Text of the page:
Finally, we get to my preferred load out.   This time, it's very different between the squadmates and Shepard. For Shepard, I go with the Kestrel armor from the Aegis Pack, with the Kuwashii Visor replacing the headgear for the soldier and infiltrator, and the archon visor from the Equalizer pack for the other four.

Gun loadout is the Mattlock assault rifle for all who can use it but Shepard, and the Phalanx Pistol for all who can use it but Shepard. These two guns are great in the hands of companions, but not so much as Shepard; the Mattlock is a single shot, while the Phalanx removes the target reticule and replaces it with a laser sight.  But companions are always accurate with their weapons, so the damage boost they get from these guns is worth it. 

The shotgun you want is the Eviscerator, which does the most damage after the geth shotgun and the Claymore.  However, the geth shotgun is a charged weapon, and companions don't charge it.  It also won't charge from cover, so it's less useful in combat.  I recommend the Eviscerator for all but Grunt and Vanguard Shepard, who can use the Claymore once it is unlocked.

The sniper rifle you want is the Mantis, which is a single shot, powerful gun. The other two are either high magazine/low individual shot damage, or a three round burst, which loses accuracy after the first shot.  The best, though, is the Widow, which only Shepard and Legion get access to.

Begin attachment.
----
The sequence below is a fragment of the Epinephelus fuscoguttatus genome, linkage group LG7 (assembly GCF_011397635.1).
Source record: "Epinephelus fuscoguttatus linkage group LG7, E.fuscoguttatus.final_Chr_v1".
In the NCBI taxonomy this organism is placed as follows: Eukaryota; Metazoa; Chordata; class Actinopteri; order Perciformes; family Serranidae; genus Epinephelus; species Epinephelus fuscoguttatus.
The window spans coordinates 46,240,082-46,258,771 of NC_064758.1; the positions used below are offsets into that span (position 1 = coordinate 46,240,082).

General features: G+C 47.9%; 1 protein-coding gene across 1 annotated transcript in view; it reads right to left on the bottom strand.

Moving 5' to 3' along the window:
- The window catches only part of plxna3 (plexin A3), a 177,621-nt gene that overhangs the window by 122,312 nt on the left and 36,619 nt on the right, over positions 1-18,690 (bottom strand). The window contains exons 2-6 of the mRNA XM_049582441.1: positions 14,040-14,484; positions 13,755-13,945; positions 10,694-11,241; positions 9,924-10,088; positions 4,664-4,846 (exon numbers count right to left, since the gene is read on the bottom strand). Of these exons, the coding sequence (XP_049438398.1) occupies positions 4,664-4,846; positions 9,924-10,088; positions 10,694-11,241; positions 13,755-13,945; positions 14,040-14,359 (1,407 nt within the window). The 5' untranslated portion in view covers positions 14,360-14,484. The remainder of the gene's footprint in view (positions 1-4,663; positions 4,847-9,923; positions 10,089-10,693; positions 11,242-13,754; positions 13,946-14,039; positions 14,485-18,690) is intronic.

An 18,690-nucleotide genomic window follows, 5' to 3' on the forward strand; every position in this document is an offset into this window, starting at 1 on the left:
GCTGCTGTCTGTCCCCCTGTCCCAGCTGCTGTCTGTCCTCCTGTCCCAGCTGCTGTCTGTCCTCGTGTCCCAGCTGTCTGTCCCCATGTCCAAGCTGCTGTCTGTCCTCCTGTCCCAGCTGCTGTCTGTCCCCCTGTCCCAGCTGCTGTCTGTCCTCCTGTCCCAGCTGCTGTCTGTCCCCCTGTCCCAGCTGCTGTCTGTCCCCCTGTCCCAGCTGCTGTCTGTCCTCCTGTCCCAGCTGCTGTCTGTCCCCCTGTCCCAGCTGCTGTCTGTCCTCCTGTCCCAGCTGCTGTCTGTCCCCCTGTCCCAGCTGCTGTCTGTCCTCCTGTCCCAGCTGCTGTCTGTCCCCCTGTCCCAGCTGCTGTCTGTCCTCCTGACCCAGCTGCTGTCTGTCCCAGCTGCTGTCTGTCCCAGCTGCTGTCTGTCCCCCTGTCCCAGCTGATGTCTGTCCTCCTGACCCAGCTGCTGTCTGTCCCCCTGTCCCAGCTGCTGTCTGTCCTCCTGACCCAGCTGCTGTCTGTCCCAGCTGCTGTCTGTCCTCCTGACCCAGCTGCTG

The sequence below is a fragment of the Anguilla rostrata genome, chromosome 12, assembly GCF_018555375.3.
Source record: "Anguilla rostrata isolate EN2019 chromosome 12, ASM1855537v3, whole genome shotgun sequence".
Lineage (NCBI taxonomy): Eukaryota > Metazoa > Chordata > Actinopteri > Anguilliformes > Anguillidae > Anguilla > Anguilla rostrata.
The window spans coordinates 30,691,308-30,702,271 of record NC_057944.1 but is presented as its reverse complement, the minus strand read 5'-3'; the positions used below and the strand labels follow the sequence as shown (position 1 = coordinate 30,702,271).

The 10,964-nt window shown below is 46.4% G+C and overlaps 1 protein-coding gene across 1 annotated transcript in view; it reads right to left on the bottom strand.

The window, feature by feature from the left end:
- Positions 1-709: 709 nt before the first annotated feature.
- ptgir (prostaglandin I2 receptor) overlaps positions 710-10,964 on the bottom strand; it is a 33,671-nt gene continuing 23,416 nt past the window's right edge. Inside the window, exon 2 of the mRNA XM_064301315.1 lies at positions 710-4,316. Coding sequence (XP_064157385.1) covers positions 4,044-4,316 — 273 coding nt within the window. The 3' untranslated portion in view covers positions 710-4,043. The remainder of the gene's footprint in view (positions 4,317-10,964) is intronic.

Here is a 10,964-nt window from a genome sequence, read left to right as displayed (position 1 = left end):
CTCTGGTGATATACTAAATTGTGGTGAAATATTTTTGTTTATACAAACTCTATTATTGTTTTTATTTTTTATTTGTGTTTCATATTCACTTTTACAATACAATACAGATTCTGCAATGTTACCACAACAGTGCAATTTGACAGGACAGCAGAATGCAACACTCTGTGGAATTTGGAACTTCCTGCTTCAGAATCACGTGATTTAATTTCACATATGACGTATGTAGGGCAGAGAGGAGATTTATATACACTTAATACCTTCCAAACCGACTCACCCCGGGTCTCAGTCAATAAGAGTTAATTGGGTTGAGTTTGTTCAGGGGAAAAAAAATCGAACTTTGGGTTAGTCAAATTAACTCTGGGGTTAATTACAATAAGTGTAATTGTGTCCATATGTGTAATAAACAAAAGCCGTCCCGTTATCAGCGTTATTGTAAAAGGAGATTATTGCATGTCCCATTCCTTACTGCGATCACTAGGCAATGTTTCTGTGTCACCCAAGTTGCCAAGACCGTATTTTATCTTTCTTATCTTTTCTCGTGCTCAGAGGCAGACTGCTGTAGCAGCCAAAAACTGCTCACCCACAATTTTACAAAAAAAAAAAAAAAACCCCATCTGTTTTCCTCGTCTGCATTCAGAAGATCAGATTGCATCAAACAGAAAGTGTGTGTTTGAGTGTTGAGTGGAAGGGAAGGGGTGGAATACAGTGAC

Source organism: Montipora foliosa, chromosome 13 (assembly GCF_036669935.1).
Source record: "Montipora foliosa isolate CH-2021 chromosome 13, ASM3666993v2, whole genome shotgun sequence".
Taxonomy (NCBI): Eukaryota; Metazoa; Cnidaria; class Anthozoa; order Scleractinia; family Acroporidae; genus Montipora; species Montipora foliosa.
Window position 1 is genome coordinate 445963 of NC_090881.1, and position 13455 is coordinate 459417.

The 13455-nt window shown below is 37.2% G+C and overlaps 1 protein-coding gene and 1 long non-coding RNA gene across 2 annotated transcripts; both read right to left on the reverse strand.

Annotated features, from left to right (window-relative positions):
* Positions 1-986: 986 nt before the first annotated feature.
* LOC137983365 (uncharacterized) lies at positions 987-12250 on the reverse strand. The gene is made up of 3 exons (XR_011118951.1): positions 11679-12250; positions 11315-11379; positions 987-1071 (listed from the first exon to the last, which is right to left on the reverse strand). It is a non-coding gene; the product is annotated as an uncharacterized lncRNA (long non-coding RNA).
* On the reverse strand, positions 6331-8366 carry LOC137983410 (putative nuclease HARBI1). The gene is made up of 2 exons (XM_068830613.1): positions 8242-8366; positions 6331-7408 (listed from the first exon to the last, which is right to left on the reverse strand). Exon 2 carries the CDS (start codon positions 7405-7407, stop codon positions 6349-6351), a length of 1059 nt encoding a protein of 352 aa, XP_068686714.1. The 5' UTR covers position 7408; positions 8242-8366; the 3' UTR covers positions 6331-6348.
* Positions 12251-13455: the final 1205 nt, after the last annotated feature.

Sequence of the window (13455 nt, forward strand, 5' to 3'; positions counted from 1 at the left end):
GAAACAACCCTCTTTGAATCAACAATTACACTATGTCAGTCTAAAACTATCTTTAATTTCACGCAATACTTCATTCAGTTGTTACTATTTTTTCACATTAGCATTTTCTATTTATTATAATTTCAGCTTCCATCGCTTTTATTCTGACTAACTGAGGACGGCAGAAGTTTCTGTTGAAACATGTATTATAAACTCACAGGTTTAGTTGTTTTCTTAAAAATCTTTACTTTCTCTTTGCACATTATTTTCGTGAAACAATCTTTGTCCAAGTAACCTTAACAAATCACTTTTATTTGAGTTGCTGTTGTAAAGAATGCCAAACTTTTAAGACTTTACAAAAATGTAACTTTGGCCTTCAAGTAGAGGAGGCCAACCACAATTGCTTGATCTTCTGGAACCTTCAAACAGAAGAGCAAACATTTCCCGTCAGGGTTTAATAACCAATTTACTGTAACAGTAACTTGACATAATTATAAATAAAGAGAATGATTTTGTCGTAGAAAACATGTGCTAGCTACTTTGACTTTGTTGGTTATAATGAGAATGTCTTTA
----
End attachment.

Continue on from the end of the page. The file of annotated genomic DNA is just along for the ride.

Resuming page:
As for the SMG, use the Kassa Locust. It is the best SMG in the game, and since the Kasumi DLC can be played immediately after Horizon, it will carry you through the whole game.

And for all of them, make sure you fix your load out when the game "upgrades" your guns as you acquire new ones.  In the vanilla game, those guns were better than the ones you start with (with a couple of exceptions), but with the DLC guns, you will want to fix them at the first available weapons terminal.  This is only problematic on Haestrom, where the closest weapons terminal is after a large battle.

As for Shepard, I prefer the Carnifax pistol, which does more damage than the starting pistol, but still maintains the target reticule that the Phalanx doesn't have.  For the Soldier and Vanguard, I prefer the Eviscerator. Vanguard upgrades to the Claymore on the Collector ship.  All classes but the Vanguard, I go with the Mantis sniper rifle, unless Infiltrator, which I upgrade to the Widow.  And the Soldier gets the Avenger, since I prefer my assault rifles to go full auto, until I can get the Revnant on the Collector ship.